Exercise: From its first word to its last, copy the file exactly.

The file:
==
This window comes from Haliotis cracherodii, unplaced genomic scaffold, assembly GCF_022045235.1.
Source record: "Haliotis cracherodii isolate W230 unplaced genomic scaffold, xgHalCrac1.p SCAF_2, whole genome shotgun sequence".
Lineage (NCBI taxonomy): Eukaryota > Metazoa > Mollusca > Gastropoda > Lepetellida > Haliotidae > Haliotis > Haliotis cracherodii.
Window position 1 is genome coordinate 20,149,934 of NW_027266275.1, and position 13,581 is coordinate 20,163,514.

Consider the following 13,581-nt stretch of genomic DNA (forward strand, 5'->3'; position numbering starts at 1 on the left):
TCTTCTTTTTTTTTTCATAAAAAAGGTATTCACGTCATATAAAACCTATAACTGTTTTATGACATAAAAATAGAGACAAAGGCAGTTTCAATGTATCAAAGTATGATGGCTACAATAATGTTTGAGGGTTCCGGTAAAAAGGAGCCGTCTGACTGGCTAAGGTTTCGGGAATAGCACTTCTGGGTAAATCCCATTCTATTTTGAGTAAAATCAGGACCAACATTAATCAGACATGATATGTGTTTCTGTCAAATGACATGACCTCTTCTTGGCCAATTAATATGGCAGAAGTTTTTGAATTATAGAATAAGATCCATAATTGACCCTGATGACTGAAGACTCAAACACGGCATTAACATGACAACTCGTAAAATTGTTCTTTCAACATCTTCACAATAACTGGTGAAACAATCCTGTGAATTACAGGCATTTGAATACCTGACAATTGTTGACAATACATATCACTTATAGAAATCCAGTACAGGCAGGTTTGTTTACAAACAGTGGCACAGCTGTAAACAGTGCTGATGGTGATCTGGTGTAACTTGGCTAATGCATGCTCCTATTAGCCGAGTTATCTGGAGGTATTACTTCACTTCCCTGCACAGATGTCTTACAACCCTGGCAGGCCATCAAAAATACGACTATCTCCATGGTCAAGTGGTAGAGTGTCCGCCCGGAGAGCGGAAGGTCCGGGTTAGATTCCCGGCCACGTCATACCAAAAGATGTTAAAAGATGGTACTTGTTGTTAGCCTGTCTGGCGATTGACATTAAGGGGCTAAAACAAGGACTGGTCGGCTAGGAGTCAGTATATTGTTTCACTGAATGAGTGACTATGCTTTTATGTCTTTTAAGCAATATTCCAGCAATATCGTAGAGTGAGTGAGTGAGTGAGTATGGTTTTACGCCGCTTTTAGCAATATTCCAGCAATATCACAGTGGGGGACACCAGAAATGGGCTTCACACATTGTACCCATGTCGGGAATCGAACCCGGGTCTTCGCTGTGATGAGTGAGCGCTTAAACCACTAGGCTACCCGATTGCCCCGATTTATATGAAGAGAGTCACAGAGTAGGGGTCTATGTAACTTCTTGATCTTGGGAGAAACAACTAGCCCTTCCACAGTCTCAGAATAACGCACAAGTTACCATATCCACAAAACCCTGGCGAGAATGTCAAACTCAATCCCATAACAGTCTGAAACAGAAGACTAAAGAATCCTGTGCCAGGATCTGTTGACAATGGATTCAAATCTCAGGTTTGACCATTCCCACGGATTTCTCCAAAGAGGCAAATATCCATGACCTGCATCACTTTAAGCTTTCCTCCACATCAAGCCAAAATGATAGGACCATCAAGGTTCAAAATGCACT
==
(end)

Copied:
This window comes from Haliotis cracherodii, unplaced genomic scaffold, assembly GCF_022045235.1.
Source record: "Haliotis cracherodii isolate W230 unplaced genomic scaffold, xgHalCrac1.p SCAF_2, whole genome shotgun sequence".
Lineage (NCBI taxonomy): Eukaryota > Metazoa > Mollusca > Gastropoda > Lepetellida > Haliotidae > Haliotis > Haliotis cracherodii.
Window position 1 is genome coordinate 20,149,934 of NW_027266275.1, and position 13,581 is coordinate 20,163,514.

Consider the following 13,581-nt stretch of genomic DNA (forward strand, 5'->3'; position numbering starts at 1 on the left):
TCTTCTTTTTTTTTTCATAAAAAAGGTATTCACGTCATATAAAACCTATAACTGTTTTATGACATAAAAATAGAGACAAAGGCAGTTTCAATGTATCAAAGTATGATGGCTACAATAATGTTTGAGGGTTCCGGTAAAAAGGAGCCGTCTGACTGGCTAAGGTTTCGGGAATAGCACTTCTGGGTAAATCCCATTCTATTTTGAGTAAAATCAGGACCAACATTAATCAGACATGATATGTGTTTCTGTCAAATGACATGACCTCTTCTTGGCCAATTAATATGGCAGAAGTTTTTGAATTATAGAATAAGATCCATAATTGACCCTGATGACTGAAGACTCAAACACGGCATTAACATGACAACTCGTAAAATTGTTCTTTCAACATCTTCACAATAACTGGTGAAACAATCCTGTGAATTACAGGCATTTGAATACCTGACAATTGTTGACAATACATATCACTTATAGAAATCCAGTACAGGCAGGTTTGTTTACAAACAGTGGCACAGCTGTAAACAGTGCTGATGGTGATCTGGTGTAACTTGGCTAATGCATGCTCCTATTAGCCGAGTTATCTGGAGGTATTACTTCACTTCCCTGCACAGATGTCTTACAACCCTGGCAGGCCATCAAAAATACGACTATCTCCATGGTCAAGTGGTAGAGTGTCCGCCCGGAGAGCGGAAGGTCCGGGTTAGATTCCCGGCCACGTCATACCAAAAGATGTTAAAAGATGGTACTTGTTGTTAGCCTGTCTGGCGATTGACATTAAGGGGCTAAAACAAGGACTGGTCGGCTAGGAGTCAGTATATTGTTTCACTGAATGAGTGACTATGCTTTTATGTCTTTTAAGCAATATTCCAGCAATATCGTAGAGTGAGTGAGTGAGTGAGTATGGTTTTACGCCGCTTTTAGCAATATTCCAGCAATATCACAGTGGGGGACACCAGAAATGGGCTTCACACATTGTACCCATGTCGGGAATCGAACCCGGGTCTTCGCTGTGATGAGTGAGCGCTTAAACCACTAGGCTACCCGATTGCCCCGATTTATATGAAGAGAGTCACAGAGTAGGGGTCTATGTAACTTCTTGATCTTGGGAGAAACAACTAGCCCTTCCACAGTCTCAGAATAACGCACAAGTTACCATATCCACAAAACCCTGGCGAGAATGTCAAACTCAATCCCATAACAGTCTGAAACAGAAGACTAAAGAATCCTGTGCCAGGATCTGTTGACAATGGATTCAAATCTCAGGTTTGACCATTCCCACGGATTTCTCCAAAGAGGCAAATATCCATGACCTGCATCACTTTAAGCTTTCCTCCACATCAAGCCAAAATGATAGGACCATCAAGGTTCAAAATGCACT